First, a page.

- GENERAL NEWS
Plastic Box from Tsunami-hit Town Found on Okinawa Prefecture Island, 2,200 km Away
1:00 JST, April 4, 2023
A plastic box found on the shore of Miyako Island in Okinawa Prefecture is believed to have been carried there from Rikuzen-Takata, Iwate Prefecture, about 2,200 kilometers away, following the Great East Japan Earthquake and tsunami in 2011.
The box bears the text “Rikuzen-Takata City Board of Education” and likely came from Rikuzen-Takata City Museum, which was destroyed in the tsunami.
The Miyakojima local government is considering exhibiting the box before returning it to Rikuzen-Takata.
Toshitaka Agata, a tourist from Fukuoka, found the box on a beach near Takano fishing port in the northeast of the island and posted images of it on Twitter, prompting responses such as, “It must have been swept away by the tsunami [in 2011]” and “it’s an important [disaster] relic.”
A Miyakojima city official who saw the post recovered the box and contacted the local government in Rikuzen-Takata.
“When I saw ‘Rikuzen-Takata’ on it, I immediately thought of the tsunami. But I wasn’t sure, because that was 12 years ago,” Agata said.
Wrecked ships, fishing equipment and debris have washed ashore on the coasts of Hawaii, North America and Okinawa in the years since the disaster, but the frequency of such sightings have decreased over time.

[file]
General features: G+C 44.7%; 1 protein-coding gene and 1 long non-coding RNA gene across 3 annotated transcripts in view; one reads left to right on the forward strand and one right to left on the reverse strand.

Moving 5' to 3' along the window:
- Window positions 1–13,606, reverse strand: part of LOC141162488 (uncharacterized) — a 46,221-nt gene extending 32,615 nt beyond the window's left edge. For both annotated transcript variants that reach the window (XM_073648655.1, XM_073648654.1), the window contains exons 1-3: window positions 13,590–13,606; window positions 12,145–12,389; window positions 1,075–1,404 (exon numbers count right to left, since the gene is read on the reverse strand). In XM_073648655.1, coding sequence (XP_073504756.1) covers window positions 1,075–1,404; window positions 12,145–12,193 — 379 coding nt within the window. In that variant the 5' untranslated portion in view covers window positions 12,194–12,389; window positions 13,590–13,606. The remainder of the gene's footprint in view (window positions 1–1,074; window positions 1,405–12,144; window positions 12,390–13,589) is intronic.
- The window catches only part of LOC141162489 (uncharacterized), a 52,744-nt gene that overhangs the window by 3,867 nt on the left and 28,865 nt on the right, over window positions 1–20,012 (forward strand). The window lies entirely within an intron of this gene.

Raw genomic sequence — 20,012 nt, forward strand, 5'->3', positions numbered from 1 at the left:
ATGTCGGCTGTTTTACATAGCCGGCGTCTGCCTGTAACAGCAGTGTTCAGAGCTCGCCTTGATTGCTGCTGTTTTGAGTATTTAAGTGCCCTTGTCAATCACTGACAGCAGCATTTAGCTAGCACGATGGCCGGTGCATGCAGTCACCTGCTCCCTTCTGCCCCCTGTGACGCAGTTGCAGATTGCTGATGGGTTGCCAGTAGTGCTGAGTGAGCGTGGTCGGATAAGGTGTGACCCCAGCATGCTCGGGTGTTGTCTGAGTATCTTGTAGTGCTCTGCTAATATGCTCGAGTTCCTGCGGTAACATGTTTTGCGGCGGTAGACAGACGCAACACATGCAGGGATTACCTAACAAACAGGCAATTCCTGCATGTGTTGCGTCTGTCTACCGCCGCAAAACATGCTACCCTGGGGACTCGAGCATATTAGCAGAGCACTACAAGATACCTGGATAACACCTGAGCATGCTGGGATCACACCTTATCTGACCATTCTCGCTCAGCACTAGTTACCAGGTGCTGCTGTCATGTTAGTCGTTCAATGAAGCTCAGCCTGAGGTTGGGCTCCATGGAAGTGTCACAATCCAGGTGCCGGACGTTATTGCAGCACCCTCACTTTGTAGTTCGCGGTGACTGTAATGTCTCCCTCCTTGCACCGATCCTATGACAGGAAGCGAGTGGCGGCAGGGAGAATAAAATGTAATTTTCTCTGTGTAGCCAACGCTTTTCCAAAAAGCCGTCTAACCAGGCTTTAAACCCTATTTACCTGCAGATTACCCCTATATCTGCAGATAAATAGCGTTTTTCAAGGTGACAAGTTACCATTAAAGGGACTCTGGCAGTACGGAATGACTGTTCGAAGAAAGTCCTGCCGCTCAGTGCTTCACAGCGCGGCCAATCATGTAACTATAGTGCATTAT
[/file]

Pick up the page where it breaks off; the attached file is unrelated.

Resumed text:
The 40 centimeter by 55 centimeter by 28 centimeter box is believed to have been used to store materials at the museum in Rikuzen-Takata.
“Twelve years have passed since the disaster, and it’s rare to find something with so little damage,” said Takanori Asakawa of the city museum. “I’m amazed it made it to Miyakojima.” Rikuzen-Takata’s rebuilt city museum opened in autumn last year.
According to a Miyakojima museum, coral was attached to the bottom of the box, which is believed to have been drifting in warm seas for at least two to three years. The museum considers displaying the box after examining the objects attached to it to find out the area of the sea it has been drifting. Eventually, the box will be returned to Rikuzen-Takata.
“It’s a valuable relic that can convey memories of the tsunami,” said Hidetoshi Yuya, curator of the Miyakojima museum. “I hope [the discovery] prompts people on the island to think about the disaster.”
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